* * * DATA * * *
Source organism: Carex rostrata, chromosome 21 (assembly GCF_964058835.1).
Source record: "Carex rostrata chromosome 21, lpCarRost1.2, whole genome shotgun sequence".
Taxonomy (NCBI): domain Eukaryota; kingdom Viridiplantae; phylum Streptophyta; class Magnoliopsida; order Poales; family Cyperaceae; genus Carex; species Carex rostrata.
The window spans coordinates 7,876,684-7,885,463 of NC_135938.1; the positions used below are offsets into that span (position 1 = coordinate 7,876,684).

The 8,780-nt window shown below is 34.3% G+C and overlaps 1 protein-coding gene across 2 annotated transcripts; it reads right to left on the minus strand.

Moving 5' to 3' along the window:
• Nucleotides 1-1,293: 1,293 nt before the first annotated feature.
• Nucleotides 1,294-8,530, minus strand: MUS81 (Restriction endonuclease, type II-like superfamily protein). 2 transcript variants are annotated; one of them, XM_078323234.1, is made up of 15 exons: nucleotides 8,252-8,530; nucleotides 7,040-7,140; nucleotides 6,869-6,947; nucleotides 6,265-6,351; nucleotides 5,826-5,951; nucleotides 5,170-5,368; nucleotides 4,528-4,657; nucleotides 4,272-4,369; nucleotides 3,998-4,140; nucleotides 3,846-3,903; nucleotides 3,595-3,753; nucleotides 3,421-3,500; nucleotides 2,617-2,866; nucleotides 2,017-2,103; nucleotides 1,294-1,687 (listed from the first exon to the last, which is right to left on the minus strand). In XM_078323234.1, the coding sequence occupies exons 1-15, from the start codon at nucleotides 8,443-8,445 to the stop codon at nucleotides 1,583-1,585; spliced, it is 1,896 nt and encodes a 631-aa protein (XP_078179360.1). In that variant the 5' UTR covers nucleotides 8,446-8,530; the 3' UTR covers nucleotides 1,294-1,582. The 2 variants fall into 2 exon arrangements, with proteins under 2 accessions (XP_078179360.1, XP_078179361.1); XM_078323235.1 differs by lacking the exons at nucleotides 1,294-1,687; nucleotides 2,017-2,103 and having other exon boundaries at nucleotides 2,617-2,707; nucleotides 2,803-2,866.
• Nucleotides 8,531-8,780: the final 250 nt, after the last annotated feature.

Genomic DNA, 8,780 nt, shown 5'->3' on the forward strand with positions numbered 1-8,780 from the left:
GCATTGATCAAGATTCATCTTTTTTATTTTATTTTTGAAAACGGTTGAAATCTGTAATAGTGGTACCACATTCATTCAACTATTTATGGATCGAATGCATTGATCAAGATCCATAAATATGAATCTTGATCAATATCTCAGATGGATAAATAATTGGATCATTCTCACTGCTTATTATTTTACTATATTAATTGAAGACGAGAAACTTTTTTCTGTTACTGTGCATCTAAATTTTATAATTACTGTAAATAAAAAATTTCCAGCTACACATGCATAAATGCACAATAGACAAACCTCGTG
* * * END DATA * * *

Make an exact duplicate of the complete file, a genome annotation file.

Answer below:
Source organism: Carex rostrata, chromosome 21 (assembly GCF_964058835.1).
Source record: "Carex rostrata chromosome 21, lpCarRost1.2, whole genome shotgun sequence".
Taxonomy (NCBI): domain Eukaryota; kingdom Viridiplantae; phylum Streptophyta; class Magnoliopsida; order Poales; family Cyperaceae; genus Carex; species Carex rostrata.
The window spans coordinates 7,876,684-7,885,463 of NC_135938.1; the positions used below are offsets into that span (position 1 = coordinate 7,876,684).

The 8,780-nt window shown below is 34.3% G+C and overlaps 1 protein-coding gene across 2 annotated transcripts; it reads right to left on the minus strand.

Moving 5' to 3' along the window:
• Nucleotides 1-1,293: 1,293 nt before the first annotated feature.
• Nucleotides 1,294-8,530, minus strand: MUS81 (Restriction endonuclease, type II-like superfamily protein). 2 transcript variants are annotated; one of them, XM_078323234.1, is made up of 15 exons: nucleotides 8,252-8,530; nucleotides 7,040-7,140; nucleotides 6,869-6,947; nucleotides 6,265-6,351; nucleotides 5,826-5,951; nucleotides 5,170-5,368; nucleotides 4,528-4,657; nucleotides 4,272-4,369; nucleotides 3,998-4,140; nucleotides 3,846-3,903; nucleotides 3,595-3,753; nucleotides 3,421-3,500; nucleotides 2,617-2,866; nucleotides 2,017-2,103; nucleotides 1,294-1,687 (listed from the first exon to the last, which is right to left on the minus strand). In XM_078323234.1, the coding sequence occupies exons 1-15, from the start codon at nucleotides 8,443-8,445 to the stop codon at nucleotides 1,583-1,585; spliced, it is 1,896 nt and encodes a 631-aa protein (XP_078179360.1). In that variant the 5' UTR covers nucleotides 8,446-8,530; the 3' UTR covers nucleotides 1,294-1,582. The 2 variants fall into 2 exon arrangements, with proteins under 2 accessions (XP_078179360.1, XP_078179361.1); XM_078323235.1 differs by lacking the exons at nucleotides 1,294-1,687; nucleotides 2,017-2,103 and having other exon boundaries at nucleotides 2,617-2,707; nucleotides 2,803-2,866.
• Nucleotides 8,531-8,780: the final 250 nt, after the last annotated feature.

Genomic DNA, 8,780 nt, shown 5'->3' on the forward strand with positions numbered 1-8,780 from the left:
GCATTGATCAAGATTCATCTTTTTTATTTTATTTTTGAAAACGGTTGAAATCTGTAATAGTGGTACCACATTCATTCAACTATTTATGGATCGAATGCATTGATCAAGATCCATAAATATGAATCTTGATCAATATCTCAGATGGATAAATAATTGGATCATTCTCACTGCTTATTATTTTACTATATTAATTGAAGACGAGAAACTTTTTTCTGTTACTGTGCATCTAAATTTTATAATTACTGTAAATAAAAAATTTCCAGCTACACATGCATAAATGCACAATAGACAAACCTCGTG